By Peter Lovesey
Allison & Busby  - March 2000
ISBN: 0749004479 - Paperback
Mystery / Historical

Reviewed by: Rachel Hyde, MyShelf.Com

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Since Ellis Peters re-created the hitherto largely ignored sub-genre of historical detective fiction it is easy to spot patterns in the genre and name leaders and followers.  Therefore it is very interesting to have a look at what this type of fiction was like prior to Peters and Umberto Eco.  This is a reprint of one of Lovesey’s Victorian whodunits, originally published in 1972. These novels went on to become classics of the genre and have won awards, been translated into many languages and even been televised. The scene is set immediately as the Pinkus sisters’ trapeze act has gone wrong and they are blaming each other for it. But this is no isolate incident for at music halls all over London similar things are happening as performers suffer accidents and are ridiculed in front of their audiences.  Surely it will be nearly impossible for them to find work now – or is there something strange afoot?   Enter cynical Sergeant Cribb and dogged Constable Thackeray who find themselves too late to stop a murder but not too late to catch the murderer.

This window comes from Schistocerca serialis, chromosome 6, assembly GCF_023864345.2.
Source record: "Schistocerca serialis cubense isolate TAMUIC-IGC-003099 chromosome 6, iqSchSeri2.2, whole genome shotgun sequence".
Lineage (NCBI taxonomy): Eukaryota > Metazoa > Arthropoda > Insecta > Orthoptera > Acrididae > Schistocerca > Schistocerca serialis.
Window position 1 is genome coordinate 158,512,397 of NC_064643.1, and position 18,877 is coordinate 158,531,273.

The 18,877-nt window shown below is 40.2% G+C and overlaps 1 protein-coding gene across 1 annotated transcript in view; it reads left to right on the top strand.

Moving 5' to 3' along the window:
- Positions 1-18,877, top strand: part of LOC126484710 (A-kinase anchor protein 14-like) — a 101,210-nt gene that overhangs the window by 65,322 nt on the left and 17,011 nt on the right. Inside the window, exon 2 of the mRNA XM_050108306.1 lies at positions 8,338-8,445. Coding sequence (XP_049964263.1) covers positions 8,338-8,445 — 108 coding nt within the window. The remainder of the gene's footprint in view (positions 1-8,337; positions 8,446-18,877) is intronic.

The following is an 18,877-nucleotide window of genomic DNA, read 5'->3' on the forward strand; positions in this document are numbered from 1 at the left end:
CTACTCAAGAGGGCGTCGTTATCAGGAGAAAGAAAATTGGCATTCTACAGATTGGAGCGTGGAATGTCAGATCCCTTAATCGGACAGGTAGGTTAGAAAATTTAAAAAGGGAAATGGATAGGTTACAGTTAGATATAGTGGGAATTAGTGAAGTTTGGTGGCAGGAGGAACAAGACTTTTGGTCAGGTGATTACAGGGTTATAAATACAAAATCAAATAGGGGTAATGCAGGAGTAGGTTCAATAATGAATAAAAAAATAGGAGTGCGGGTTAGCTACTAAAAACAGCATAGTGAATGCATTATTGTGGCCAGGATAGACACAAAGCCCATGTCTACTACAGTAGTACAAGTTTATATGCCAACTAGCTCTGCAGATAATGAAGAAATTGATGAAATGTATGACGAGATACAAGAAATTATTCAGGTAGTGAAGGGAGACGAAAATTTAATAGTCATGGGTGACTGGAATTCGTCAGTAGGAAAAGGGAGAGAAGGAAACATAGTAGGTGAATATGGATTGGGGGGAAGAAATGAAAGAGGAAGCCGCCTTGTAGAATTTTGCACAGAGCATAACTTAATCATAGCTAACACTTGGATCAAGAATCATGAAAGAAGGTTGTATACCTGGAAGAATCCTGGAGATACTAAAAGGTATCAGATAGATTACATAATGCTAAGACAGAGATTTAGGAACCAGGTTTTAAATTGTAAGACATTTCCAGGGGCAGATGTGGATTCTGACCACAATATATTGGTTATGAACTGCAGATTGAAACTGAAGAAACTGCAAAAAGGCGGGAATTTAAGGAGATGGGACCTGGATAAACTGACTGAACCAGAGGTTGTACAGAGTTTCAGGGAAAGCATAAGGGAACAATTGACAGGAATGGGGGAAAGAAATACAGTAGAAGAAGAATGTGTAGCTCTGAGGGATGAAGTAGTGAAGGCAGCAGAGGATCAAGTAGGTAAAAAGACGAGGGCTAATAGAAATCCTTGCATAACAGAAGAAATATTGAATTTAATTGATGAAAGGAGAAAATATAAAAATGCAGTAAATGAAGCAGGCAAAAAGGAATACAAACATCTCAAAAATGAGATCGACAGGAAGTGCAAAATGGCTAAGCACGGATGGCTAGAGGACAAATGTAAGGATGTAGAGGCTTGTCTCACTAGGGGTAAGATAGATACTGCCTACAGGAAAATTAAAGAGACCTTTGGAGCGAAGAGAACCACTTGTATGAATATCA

The first thing I noticed about this novel was how adept Lovesey is at setting the stage for his drama and conveying an atmosphere in a few well-chosen words.  The reader is transported to the tawdry world of the music hall where prostitutes promenade for custom, rubbing shoulders with clerks on the razzle and members of the aristocracy, and the ground underfoot is crunchy with discarded nutshells.  It is a world of glitter and illusion but only a step away from the workhouse.  Lovesey’s story combines an air of studied realism with a wonderfully understated humor and an eye and ear for the absurd.  We meet the consulting private detective with his brass doorplate, chemical apparatus and shelves of old books, the smugly sonorous Newgate jailer and the prudish and unimaginative Thackeray who is the despair of the Educational Inspector when he spells “minor offence” as “miner a fence”.  It all adds up to a deliciously plotted, populated and paced novel. 

The story is entertaining but the way the seamy side of Victorian London was brought to life is far more so. A fascinating glimpse into a well-known aspect of Victorian life and beautifully delineated – long overdue for reprinting. 

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